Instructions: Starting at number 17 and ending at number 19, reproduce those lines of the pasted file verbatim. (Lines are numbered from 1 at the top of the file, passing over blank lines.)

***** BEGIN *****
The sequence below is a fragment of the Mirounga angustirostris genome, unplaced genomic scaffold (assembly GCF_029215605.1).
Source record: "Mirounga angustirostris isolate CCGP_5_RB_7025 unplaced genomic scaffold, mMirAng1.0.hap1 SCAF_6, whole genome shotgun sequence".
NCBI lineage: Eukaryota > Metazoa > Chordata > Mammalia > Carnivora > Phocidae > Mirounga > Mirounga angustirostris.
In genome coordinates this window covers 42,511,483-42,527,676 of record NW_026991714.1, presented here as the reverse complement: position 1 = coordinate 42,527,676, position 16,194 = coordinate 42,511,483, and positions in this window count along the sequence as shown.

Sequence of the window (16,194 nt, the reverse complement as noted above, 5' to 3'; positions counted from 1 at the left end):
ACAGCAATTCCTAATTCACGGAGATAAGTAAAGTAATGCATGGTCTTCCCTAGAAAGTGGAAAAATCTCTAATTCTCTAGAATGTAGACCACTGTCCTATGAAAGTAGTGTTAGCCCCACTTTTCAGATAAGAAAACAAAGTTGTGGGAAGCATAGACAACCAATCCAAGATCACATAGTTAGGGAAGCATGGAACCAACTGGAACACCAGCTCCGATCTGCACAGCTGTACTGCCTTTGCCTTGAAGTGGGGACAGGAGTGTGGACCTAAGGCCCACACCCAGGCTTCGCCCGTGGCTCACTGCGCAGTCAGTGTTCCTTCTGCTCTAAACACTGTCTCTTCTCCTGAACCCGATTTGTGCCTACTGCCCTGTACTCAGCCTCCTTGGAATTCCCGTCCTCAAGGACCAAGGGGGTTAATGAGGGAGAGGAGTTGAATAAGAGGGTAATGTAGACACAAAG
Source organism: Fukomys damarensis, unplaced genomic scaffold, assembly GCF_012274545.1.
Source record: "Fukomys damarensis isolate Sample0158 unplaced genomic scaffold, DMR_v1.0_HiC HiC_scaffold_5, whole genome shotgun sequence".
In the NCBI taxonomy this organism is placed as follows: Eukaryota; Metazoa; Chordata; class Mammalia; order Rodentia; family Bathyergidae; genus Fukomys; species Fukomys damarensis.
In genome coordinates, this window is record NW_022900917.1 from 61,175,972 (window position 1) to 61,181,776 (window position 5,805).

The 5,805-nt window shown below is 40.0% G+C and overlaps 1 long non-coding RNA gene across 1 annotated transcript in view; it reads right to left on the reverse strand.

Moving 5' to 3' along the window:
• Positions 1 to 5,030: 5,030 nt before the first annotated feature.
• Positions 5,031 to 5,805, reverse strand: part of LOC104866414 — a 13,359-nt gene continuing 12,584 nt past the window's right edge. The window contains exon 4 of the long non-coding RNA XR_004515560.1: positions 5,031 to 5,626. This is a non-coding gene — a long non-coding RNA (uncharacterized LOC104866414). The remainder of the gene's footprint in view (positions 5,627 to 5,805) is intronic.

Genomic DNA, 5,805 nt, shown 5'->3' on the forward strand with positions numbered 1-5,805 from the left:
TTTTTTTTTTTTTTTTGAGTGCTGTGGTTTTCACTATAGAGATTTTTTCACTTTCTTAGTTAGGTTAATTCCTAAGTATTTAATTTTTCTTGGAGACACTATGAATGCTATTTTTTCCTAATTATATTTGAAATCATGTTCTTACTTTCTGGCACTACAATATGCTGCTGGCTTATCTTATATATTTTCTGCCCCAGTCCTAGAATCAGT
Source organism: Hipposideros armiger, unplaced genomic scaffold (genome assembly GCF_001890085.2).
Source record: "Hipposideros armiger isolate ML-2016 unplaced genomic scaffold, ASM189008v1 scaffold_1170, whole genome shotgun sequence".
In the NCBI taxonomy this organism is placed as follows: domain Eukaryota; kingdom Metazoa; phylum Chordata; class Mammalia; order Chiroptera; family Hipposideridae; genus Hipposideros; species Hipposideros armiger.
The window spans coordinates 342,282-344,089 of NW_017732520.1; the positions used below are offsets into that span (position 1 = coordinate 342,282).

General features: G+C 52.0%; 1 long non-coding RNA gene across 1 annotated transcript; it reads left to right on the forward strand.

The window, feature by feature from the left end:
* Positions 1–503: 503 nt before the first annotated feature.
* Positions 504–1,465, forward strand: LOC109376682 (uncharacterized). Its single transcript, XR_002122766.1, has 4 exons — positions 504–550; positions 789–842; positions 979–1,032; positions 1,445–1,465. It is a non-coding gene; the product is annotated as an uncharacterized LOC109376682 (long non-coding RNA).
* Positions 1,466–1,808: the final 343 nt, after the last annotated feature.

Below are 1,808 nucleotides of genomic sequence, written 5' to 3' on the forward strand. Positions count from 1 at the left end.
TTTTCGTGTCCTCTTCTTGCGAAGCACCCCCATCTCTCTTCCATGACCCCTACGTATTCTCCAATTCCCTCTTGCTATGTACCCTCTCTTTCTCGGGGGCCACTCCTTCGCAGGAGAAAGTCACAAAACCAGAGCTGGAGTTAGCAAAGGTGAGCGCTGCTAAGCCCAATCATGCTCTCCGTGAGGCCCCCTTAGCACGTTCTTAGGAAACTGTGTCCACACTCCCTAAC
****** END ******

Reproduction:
Source organism: Hipposideros armiger, unplaced genomic scaffold (genome assembly GCF_001890085.2).
Source record: "Hipposideros armiger isolate ML-2016 unplaced genomic scaffold, ASM189008v1 scaffold_1170, whole genome shotgun sequence".
In the NCBI taxonomy this organism is placed as follows: domain Eukaryota; kingdom Metazoa; phylum Chordata; class Mammalia; order Chiroptera; family Hipposideridae; genus Hipposideros; species Hipposideros armiger.